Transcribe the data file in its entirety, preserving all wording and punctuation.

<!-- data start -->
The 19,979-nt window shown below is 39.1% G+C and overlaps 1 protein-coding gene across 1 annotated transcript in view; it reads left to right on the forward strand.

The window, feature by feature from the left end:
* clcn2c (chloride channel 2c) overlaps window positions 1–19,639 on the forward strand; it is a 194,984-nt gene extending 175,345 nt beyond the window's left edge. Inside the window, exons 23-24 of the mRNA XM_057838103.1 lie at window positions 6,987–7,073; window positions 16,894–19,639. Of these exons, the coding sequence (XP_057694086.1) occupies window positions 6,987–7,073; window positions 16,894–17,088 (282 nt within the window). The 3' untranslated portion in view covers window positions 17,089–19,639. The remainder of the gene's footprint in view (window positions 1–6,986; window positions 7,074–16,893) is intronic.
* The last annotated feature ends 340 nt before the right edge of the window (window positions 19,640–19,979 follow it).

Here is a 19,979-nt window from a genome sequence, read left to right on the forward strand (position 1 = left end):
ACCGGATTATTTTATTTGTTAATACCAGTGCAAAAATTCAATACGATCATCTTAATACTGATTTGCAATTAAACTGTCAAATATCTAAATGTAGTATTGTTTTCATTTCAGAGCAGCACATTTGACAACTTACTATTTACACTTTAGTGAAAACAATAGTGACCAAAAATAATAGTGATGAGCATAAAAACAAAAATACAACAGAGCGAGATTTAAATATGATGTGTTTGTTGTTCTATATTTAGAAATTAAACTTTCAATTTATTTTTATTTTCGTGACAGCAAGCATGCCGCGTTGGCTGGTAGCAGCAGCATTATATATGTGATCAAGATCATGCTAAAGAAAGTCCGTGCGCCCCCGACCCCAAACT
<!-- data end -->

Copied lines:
The 19,979-nt window shown below is 39.1% G+C and overlaps 1 protein-coding gene across 1 annotated transcript in view; it reads left to right on the forward strand.

The window, feature by feature from the left end:
* clcn2c (chloride channel 2c) overlaps window positions 1–19,639 on the forward strand; it is a 194,984-nt gene extending 175,345 nt beyond the window's left edge. Inside the window, exons 23-24 of the mRNA XM_057838103.1 lie at window positions 6,987–7,073; window positions 16,894–19,639. Of these exons, the coding sequence (XP_057694086.1) occupies window positions 6,987–7,073; window positions 16,894–17,088 (282 nt within the window). The 3' untranslated portion in view covers window positions 17,089–19,639. The remainder of the gene's footprint in view (window positions 1–6,986; window positions 7,074–16,893) is intronic.
* The last annotated feature ends 340 nt before the right edge of the window (window positions 19,640–19,979 follow it).

Here is a 19,979-nt window from a genome sequence, read left to right on the forward strand (position 1 = left end):
ACCGGATTATTTTATTTGTTAATACCAGTGCAAAAATTCAATACGATCATCTTAATACTGATTTGCAATTAAACTGTCAAATATCTAAATGTAGTATTGTTTTCATTTCAGAGCAGCACATTTGACAACTTACTATTTACACTTTAGTGAAAACAATAGTGACCAAAAATAATAGTGATGAGCATAAAAACAAAAATACAACAGAGCGAGATTTAAATATGATGTGTTTGTTGTTCTATATTTAGAAATTAAACTTTCAATTTATTTTTATTTTCGTGACAGCAAGCATGCCGCGTTGGCTGGTAGCAGCAGCATTATATATGTGATCAAGATCATGCTAAAGAAAGTCCGTGCGCCCCCGACCCCAAACT